# Convincing normal subgroup proof?

I wrote the following proof on an exam, I was wondering if it makes sense.

Question: let $H$ be a subgroup of $G$, written in multiplicitive notation. Prove that if the coset multiplication defined by $(aH)(bH) = (ab)H$ is well defined for all $a,b \in G$, then $H$ is a normal subgroup.

Proof: $H$ being a normal subgroup of G means that $gH = Hg$ If we define multiplication of cosets by multiplication of their representative elements, then suppose $H$ is not normal.

i) $(aH)(bH)=(ab)H$

ii) since $Ha\ne aH$, then let $Ha = a'H$

iii) $(a'H)(bH) = (a'b)H \ne (ab)H$

So we multiplied $Ha$ and $aH$ against $bH$ and got different results. Since $Ha$ and $aH$ have the same representative elements, this means that multiplication would not be well-defined. Therefore, if $H$ was not normal, then multiplication by representative elements would not be well defined. Therefore $H$ must be a normal subgroup of $G$.

• The phrase "if the coset multiplication defined by (aH)(bH) = (ab)H for all a,b that are elements of G" is not a complete clause. It's not a complete thought or a complete logical statement. What about the "coset multiplication" are you trying to say? – Noble Mushtak Feb 13 '16 at 23:17
• $\;H\;$ being a subgroup of $\;G\;$ certainly does not mean $\;Hg=gH\;$ for all $\;g\in G\;$. In fact, being a normal subgroup is equivalent to say that any left coset is also a right one (and the other way around, of course). – DonAntonio Feb 13 '16 at 23:17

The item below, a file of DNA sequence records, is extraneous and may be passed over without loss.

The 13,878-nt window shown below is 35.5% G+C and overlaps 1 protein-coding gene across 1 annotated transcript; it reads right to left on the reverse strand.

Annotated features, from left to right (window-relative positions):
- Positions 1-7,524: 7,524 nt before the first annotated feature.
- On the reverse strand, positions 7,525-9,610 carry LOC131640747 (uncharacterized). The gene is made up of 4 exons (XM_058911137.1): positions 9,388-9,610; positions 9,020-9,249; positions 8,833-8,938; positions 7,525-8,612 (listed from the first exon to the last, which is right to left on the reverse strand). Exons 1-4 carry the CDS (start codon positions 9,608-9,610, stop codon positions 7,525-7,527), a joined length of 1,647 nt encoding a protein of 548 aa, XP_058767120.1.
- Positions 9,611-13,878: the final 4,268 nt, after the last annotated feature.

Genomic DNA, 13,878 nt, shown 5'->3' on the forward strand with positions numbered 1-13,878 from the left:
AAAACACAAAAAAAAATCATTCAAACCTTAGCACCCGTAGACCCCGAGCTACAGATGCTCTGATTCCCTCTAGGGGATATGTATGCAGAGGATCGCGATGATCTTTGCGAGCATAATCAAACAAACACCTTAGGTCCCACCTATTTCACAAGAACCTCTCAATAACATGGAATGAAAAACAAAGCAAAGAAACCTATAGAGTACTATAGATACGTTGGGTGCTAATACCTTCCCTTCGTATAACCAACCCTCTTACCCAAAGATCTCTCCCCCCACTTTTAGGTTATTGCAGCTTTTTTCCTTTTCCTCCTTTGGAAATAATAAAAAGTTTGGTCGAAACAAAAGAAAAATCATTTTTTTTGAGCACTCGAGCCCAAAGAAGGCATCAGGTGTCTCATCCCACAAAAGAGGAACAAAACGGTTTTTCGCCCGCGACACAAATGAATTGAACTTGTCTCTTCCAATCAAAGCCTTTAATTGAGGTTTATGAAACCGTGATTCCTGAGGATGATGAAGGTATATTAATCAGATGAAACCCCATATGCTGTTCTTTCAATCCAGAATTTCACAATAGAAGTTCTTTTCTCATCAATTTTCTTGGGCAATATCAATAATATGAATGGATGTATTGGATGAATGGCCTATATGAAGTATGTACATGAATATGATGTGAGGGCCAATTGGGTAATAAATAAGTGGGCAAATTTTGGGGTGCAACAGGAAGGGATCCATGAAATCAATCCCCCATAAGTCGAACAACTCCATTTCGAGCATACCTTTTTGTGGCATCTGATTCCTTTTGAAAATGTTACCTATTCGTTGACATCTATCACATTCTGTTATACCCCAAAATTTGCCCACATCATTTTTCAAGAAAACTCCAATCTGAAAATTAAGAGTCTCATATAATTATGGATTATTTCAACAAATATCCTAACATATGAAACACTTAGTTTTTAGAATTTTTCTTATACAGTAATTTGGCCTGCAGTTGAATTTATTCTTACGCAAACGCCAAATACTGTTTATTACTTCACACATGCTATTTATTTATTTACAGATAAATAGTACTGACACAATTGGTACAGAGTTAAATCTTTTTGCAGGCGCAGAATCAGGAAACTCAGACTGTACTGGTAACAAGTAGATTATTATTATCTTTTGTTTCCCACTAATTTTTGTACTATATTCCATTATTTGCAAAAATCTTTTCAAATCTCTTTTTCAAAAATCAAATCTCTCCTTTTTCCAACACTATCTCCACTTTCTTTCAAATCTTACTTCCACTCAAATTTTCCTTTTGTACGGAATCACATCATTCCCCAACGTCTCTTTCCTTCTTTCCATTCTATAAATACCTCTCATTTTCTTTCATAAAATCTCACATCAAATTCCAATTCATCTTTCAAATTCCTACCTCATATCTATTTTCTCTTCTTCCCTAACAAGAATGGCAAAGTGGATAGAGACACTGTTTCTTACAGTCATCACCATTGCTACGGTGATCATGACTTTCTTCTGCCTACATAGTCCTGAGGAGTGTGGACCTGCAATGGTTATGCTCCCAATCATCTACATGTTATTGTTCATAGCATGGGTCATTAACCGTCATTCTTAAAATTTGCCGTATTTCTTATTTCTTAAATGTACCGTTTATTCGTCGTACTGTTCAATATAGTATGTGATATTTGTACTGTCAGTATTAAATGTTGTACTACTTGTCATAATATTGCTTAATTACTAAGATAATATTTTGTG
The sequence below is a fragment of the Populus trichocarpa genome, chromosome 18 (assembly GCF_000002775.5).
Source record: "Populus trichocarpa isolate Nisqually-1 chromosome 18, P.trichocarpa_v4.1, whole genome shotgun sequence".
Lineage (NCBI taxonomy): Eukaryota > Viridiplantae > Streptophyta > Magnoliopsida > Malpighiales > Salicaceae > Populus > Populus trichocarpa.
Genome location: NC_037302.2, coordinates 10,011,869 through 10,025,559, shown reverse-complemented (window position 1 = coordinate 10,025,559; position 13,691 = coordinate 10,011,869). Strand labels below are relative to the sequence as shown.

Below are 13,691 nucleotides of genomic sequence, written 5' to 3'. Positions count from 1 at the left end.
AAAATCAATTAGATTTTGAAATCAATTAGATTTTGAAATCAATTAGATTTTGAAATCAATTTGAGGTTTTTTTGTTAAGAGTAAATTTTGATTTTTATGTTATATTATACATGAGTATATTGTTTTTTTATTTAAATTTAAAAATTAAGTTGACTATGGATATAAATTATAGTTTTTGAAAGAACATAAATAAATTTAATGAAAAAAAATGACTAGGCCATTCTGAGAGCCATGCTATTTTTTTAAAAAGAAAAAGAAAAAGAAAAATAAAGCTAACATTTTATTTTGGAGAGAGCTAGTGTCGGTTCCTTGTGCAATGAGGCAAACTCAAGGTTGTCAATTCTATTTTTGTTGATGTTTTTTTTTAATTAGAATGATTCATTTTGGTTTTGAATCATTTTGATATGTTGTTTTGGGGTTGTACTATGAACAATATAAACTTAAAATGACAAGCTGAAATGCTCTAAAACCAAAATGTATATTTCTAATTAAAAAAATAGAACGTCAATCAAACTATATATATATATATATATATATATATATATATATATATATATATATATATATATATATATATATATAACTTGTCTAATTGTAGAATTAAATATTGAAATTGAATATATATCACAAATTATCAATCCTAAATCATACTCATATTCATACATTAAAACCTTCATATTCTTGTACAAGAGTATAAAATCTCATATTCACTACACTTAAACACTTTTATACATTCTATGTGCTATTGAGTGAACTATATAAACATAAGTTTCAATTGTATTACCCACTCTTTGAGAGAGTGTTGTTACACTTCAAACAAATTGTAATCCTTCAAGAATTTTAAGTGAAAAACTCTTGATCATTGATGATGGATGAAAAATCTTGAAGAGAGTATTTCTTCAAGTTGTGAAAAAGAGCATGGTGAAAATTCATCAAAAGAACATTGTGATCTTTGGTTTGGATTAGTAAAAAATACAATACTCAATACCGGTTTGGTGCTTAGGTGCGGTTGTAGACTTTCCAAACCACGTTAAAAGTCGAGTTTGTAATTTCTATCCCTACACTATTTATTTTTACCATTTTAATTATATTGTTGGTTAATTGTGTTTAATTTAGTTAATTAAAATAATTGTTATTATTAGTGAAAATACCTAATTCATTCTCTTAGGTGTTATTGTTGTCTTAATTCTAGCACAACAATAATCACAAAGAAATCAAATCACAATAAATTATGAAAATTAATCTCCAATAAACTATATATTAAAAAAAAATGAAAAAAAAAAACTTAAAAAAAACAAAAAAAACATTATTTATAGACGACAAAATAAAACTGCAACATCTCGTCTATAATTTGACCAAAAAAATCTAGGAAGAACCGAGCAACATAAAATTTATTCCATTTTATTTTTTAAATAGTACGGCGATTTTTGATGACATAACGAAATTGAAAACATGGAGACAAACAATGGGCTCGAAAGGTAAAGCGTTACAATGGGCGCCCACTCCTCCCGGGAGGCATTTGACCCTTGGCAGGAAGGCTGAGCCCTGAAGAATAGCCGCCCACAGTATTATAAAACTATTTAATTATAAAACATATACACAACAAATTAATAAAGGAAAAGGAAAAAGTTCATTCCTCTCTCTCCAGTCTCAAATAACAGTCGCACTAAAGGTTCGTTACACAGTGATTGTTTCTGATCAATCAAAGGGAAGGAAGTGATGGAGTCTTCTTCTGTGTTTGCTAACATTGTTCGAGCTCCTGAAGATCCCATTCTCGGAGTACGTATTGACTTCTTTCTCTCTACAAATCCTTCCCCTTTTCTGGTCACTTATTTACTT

• noble- i wrote word for word the prompt. it said '"if .....then H is a normal subgroup. – mac5 Feb 13 '16 at 23:21
• Does my statement from ii) and iii) work? Did i actually multiply the same representative elements? – mac5 Feb 13 '16 at 23:24
• What you wrote in (ii) already assumes $\;H \lhd G\;$ . Read again my comment above: every left coset is a right one means that for any $\;a\in G\;$ there exists $\;a'\in G\;$ such that $\;aH=Ha'\;$ . – DonAntonio Feb 13 '16 at 23:27

Here is a theorem you may not be aware of:

Theorem: Let $H$ be a subgroup of a group $G$. Then the following are equivalent

1. $H$ is normal in G.
2. Every left coset of $H$ is also a right coset of $H$.

In particular, in your second point, by saying that $aH = Ha'$, you have implicitly assumed that $H$ is normal.

To see why the theorem is true, suppose that every left coset of $H$ is also a right coset of $H$. Let $gH$ be a left coset which is equal to the right coset $Hk$.

Then $$H = gHk^{-1}\ni gek^{-1}$$from which it follows that $gk^{-1}\in H$, and hence $kg^{-1}\in H$.

So \begin{align} gH &= Hk\\ &= Hk(g^{-1}g)\\ &= H(kg^{-1})g\\ &= Hg&&\text{ since }kg^{-1}\in H. \end{align} Since $g$ was arbitrary, it follows that $gH = Hg$ for every $g$, so $H$ is normal.

Here is a way to prove your original result. Suppose for contradiction that the multiplication is well defined, and that $H\not\lhd G$. Then there exists some $g\in G$ and some $h\in H$ such that $ghg^{-1} \notin H$, and hence \begin{align}H \ne ghg^{-1}H &= (gH)(hH)(g^{-1}H)&&\text{by the multiplication rule}\\ &= (gH)(eH)(g^{-1}H)&&\text{since hH = H}\\ &= (gg^{-1})H \\&= H\end{align}, giving the required contradiction.

• Very beautiful. +1 – DonAntonio Feb 14 '16 at 0:04
• ah, that makes much more sense. thanks a lot man. – mac5 Feb 14 '16 at 0:08